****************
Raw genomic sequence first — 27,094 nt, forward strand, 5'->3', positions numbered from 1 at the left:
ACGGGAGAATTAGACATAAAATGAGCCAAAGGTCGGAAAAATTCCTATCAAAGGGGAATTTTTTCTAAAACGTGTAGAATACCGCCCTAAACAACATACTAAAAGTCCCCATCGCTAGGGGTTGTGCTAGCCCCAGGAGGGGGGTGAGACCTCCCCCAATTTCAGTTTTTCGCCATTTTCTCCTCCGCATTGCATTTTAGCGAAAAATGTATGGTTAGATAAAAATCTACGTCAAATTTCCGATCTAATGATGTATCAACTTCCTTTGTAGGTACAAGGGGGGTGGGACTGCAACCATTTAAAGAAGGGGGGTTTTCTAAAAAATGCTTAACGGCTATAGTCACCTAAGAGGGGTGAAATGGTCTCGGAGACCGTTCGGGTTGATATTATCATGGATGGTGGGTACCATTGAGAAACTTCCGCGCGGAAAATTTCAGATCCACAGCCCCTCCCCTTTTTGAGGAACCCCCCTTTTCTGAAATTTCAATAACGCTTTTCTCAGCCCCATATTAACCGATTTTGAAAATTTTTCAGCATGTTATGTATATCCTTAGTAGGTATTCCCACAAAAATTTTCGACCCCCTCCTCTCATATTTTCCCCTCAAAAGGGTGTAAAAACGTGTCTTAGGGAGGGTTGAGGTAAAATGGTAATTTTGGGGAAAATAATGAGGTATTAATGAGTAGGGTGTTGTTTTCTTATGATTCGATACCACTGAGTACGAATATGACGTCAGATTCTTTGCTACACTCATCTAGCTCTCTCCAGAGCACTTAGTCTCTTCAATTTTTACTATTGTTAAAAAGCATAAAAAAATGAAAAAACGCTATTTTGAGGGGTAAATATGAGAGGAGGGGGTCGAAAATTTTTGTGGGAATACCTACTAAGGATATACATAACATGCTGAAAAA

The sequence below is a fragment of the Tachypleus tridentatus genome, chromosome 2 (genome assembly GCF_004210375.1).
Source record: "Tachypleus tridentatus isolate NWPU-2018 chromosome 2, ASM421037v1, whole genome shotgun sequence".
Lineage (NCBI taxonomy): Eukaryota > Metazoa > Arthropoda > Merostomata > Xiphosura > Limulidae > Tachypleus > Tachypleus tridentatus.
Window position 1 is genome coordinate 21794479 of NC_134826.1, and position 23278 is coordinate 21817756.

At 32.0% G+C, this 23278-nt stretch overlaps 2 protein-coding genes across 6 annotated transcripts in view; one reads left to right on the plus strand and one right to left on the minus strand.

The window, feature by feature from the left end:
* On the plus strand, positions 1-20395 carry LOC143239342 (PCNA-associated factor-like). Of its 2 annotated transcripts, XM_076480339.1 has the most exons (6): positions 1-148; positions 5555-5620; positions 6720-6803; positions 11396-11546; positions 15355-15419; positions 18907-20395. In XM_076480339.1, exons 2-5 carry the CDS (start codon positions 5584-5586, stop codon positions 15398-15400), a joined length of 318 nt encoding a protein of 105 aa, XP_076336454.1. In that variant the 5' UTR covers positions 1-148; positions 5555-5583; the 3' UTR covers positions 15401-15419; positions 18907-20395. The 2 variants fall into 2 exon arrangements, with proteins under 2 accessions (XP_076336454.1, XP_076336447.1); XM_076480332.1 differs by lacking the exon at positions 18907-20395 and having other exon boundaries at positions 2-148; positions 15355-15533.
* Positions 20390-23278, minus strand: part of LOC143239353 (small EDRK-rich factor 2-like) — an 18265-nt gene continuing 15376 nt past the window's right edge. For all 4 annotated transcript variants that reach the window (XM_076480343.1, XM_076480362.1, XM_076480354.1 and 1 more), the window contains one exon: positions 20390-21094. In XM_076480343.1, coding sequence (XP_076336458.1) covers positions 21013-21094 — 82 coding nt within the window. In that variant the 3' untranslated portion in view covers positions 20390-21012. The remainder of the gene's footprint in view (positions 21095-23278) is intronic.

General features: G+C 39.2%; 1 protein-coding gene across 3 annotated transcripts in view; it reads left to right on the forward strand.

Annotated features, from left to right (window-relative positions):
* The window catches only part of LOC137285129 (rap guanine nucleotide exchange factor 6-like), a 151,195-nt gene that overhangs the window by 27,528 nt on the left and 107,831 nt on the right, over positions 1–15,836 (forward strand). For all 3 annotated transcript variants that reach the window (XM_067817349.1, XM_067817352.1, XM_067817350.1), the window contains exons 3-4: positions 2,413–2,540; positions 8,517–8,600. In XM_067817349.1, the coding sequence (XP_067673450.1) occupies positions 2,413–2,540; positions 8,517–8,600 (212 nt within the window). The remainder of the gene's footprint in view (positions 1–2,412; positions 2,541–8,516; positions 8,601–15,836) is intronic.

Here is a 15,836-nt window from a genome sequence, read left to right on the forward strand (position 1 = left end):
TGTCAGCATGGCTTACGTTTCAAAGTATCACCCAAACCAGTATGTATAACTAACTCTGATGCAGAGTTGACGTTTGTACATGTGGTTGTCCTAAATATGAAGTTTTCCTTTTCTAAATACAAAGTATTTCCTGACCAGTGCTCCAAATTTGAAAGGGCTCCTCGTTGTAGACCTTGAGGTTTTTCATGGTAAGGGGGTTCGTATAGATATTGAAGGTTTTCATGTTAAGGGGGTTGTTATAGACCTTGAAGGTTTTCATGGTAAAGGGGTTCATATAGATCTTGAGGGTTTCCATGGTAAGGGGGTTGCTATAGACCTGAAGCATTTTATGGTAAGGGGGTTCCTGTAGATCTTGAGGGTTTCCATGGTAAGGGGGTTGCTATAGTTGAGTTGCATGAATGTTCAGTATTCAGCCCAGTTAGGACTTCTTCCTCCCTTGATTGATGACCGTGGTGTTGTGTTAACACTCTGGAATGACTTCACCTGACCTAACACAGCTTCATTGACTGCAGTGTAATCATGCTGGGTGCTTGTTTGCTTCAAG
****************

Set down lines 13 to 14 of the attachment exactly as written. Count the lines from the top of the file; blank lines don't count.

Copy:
* The window catches only part of LOC137285129 (rap guanine nucleotide exchange factor 6-like), a 151,195-nt gene that overhangs the window by 27,528 nt on the left and 107,831 nt on the right, over positions 1–15,836 (forward strand). For all 3 annotated transcript variants that reach the window (XM_067817349.1, XM_067817352.1, XM_067817350.1), the window contains exons 3-4: positions 2,413–2,540; positions 8,517–8,600. In XM_067817349.1, the coding sequence (XP_067673450.1) occupies positions 2,413–2,540; positions 8,517–8,600 (212 nt within the window). The remainder of the gene's footprint in view (positions 1–2,412; positions 2,541–8,516; positions 8,601–15,836) is intronic.

Here is a 15,836-nt window from a genome sequence, read left to right on the forward strand (position 1 = left end):